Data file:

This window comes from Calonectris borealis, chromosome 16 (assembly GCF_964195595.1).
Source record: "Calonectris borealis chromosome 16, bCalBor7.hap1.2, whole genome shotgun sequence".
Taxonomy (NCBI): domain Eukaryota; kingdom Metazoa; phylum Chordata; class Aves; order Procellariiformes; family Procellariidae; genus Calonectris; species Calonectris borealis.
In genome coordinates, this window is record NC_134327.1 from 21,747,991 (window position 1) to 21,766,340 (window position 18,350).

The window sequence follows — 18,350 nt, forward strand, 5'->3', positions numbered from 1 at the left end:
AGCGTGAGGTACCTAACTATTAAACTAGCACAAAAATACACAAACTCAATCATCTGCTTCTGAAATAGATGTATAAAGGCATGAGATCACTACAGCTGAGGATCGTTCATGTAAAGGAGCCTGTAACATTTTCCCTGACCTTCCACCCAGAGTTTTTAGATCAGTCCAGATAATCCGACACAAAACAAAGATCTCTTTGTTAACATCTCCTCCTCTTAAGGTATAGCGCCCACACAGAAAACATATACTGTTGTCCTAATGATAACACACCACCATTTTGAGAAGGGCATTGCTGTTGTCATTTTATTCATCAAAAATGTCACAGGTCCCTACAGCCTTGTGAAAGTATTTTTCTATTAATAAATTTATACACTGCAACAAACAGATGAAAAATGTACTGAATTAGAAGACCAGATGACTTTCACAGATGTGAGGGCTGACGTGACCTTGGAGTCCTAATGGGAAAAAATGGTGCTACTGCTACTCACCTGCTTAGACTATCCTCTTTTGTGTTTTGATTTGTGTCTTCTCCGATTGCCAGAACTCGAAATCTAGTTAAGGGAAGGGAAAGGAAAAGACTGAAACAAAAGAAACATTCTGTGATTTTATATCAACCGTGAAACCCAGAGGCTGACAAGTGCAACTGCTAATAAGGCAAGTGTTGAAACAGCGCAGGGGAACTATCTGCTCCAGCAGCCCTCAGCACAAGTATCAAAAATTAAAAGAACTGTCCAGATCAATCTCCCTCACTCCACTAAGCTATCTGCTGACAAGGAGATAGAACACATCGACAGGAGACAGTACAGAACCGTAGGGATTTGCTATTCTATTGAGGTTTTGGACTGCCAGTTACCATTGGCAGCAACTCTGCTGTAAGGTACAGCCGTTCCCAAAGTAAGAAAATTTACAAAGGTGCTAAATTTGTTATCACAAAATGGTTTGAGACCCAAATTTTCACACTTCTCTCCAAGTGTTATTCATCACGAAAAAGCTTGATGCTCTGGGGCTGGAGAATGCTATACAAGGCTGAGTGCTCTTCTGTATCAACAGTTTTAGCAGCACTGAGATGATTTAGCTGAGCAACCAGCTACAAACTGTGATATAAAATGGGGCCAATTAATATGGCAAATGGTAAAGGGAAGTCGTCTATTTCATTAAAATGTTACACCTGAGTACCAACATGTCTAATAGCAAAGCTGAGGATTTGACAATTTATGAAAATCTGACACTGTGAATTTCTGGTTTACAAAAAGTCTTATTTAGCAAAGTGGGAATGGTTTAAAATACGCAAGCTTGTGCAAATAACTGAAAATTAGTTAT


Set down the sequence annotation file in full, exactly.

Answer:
This window comes from Calonectris borealis, chromosome 16 (assembly GCF_964195595.1).
Source record: "Calonectris borealis chromosome 16, bCalBor7.hap1.2, whole genome shotgun sequence".
Taxonomy (NCBI): domain Eukaryota; kingdom Metazoa; phylum Chordata; class Aves; order Procellariiformes; family Procellariidae; genus Calonectris; species Calonectris borealis.
In genome coordinates, this window is record NC_134327.1 from 21,747,991 (window position 1) to 21,766,340 (window position 18,350).

The window sequence follows — 18,350 nt, forward strand, 5'->3', positions numbered from 1 at the left end:
AGCGTGAGGTACCTAACTATTAAACTAGCACAAAAATACACAAACTCAATCATCTGCTTCTGAAATAGATGTATAAAGGCATGAGATCACTACAGCTGAGGATCGTTCATGTAAAGGAGCCTGTAACATTTTCCCTGACCTTCCACCCAGAGTTTTTAGATCAGTCCAGATAATCCGACACAAAACAAAGATCTCTTTGTTAACATCTCCTCCTCTTAAGGTATAGCGCCCACACAGAAAACATATACTGTTGTCCTAATGATAACACACCACCATTTTGAGAAGGGCATTGCTGTTGTCATTTTATTCATCAAAAATGTCACAGGTCCCTACAGCCTTGTGAAAGTATTTTTCTATTAATAAATTTATACACTGCAACAAACAGATGAAAAATGTACTGAATTAGAAGACCAGATGACTTTCACAGATGTGAGGGCTGACGTGACCTTGGAGTCCTAATGGGAAAAAATGGTGCTACTGCTACTCACCTGCTTAGACTATCCTCTTTTGTGTTTTGATTTGTGTCTTCTCCGATTGCCAGAACTCGAAATCTAGTTAAGGGAAGGGAAAGGAAAAGACTGAAACAAAAGAAACATTCTGTGATTTTATATCAACCGTGAAACCCAGAGGCTGACAAGTGCAACTGCTAATAAGGCAAGTGTTGAAACAGCGCAGGGGAACTATCTGCTCCAGCAGCCCTCAGCACAAGTATCAAAAATTAAAAGAACTGTCCAGATCAATCTCCCTCACTCCACTAAGCTATCTGCTGACAAGGAGATAGAACACATCGACAGGAGACAGTACAGAACCGTAGGGATTTGCTATTCTATTGAGGTTTTGGACTGCCAGTTACCATTGGCAGCAACTCTGCTGTAAGGTACAGCCGTTCCCAAAGTAAGAAAATTTACAAAGGTGCTAAATTTGTTATCACAAAATGGTTTGAGACCCAAATTTTCACACTTCTCTCCAAGTGTTATTCATCACGAAAAAGCTTGATGCTCTGGGGCTGGAGAATGCTATACAAGGCTGAGTGCTCTTCTGTATCAACAGTTTTAGCAGCACTGAGATGATTTAGCTGAGCAACCAGCTACAAACTGTGATATAAAATGGGGCCAATTAATATGGCAAATGGTAAAGGGAAGTCGTCTATTTCATTAAAATGTTACACCTGAGTACCAACATGTCTAATAGCAAAGCTGAGGATTTGACAATTTATGAAAATCTGACACTGTGAATTTCTGGTTTACAAAAAGTCTTATTTAGCAAAGTGGGAATGGTTTAAAATACGCAAGCTTGTGCAAATAACTGAAAATTAGTTAT